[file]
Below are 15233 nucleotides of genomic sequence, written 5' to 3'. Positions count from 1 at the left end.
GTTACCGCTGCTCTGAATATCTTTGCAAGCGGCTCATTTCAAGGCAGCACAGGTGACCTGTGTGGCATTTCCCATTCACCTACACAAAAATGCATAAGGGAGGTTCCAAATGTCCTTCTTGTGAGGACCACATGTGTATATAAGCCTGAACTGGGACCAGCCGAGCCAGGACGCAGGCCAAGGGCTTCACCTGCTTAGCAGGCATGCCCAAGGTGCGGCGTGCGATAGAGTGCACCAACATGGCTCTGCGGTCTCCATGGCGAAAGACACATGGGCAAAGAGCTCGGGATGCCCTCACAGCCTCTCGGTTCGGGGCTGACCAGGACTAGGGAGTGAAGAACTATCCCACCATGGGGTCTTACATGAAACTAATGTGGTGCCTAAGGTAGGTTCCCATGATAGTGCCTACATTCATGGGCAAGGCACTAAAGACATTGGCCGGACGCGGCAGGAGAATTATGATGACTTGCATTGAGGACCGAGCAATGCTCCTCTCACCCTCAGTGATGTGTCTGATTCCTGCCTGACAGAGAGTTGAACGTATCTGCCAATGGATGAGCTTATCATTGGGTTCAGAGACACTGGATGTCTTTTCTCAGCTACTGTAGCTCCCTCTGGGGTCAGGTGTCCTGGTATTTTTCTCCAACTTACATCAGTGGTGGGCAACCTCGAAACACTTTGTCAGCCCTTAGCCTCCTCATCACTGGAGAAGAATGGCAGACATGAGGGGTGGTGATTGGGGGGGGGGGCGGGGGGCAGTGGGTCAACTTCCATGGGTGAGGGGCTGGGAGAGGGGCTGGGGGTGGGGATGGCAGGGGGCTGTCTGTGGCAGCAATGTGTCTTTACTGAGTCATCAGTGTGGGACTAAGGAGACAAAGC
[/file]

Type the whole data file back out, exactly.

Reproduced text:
Below are 15233 nucleotides of genomic sequence, written 5' to 3'. Positions count from 1 at the left end.
GTTACCGCTGCTCTGAATATCTTTGCAAGCGGCTCATTTCAAGGCAGCACAGGTGACCTGTGTGGCATTTCCCATTCACCTACACAAAAATGCATAAGGGAGGTTCCAAATGTCCTTCTTGTGAGGACCACATGTGTATATAAGCCTGAACTGGGACCAGCCGAGCCAGGACGCAGGCCAAGGGCTTCACCTGCTTAGCAGGCATGCCCAAGGTGCGGCGTGCGATAGAGTGCACCAACATGGCTCTGCGGTCTCCATGGCGAAAGACACATGGGCAAAGAGCTCGGGATGCCCTCACAGCCTCTCGGTTCGGGGCTGACCAGGACTAGGGAGTGAAGAACTATCCCACCATGGGGTCTTACATGAAACTAATGTGGTGCCTAAGGTAGGTTCCCATGATAGTGCCTACATTCATGGGCAAGGCACTAAAGACATTGGCCGGACGCGGCAGGAGAATTATGATGACTTGCATTGAGGACCGAGCAATGCTCCTCTCACCCTCAGTGATGTGTCTGATTCCTGCCTGACAGAGAGTTGAACGTATCTGCCAATGGATGAGCTTATCATTGGGTTCAGAGACACTGGATGTCTTTTCTCAGCTACTGTAGCTCCCTCTGGGGTCAGGTGTCCTGGTATTTTTCTCCAACTTACATCAGTGGTGGGCAACCTCGAAACACTTTGTCAGCCCTTAGCCTCCTCATCACTGGAGAAGAATGGCAGACATGAGGGGTGGTGATTGGGGGGGGGGGCGGGGGGCAGTGGGTCAACTTCCATGGGTGAGGGGCTGGGAGAGGGGCTGGGGGTGGGGATGGCAGGGGGCTGTCTGTGGCAGCAATGTGTCTTTACTGAGTCATCAGTGTGGGACTAAGGAGACAAAGC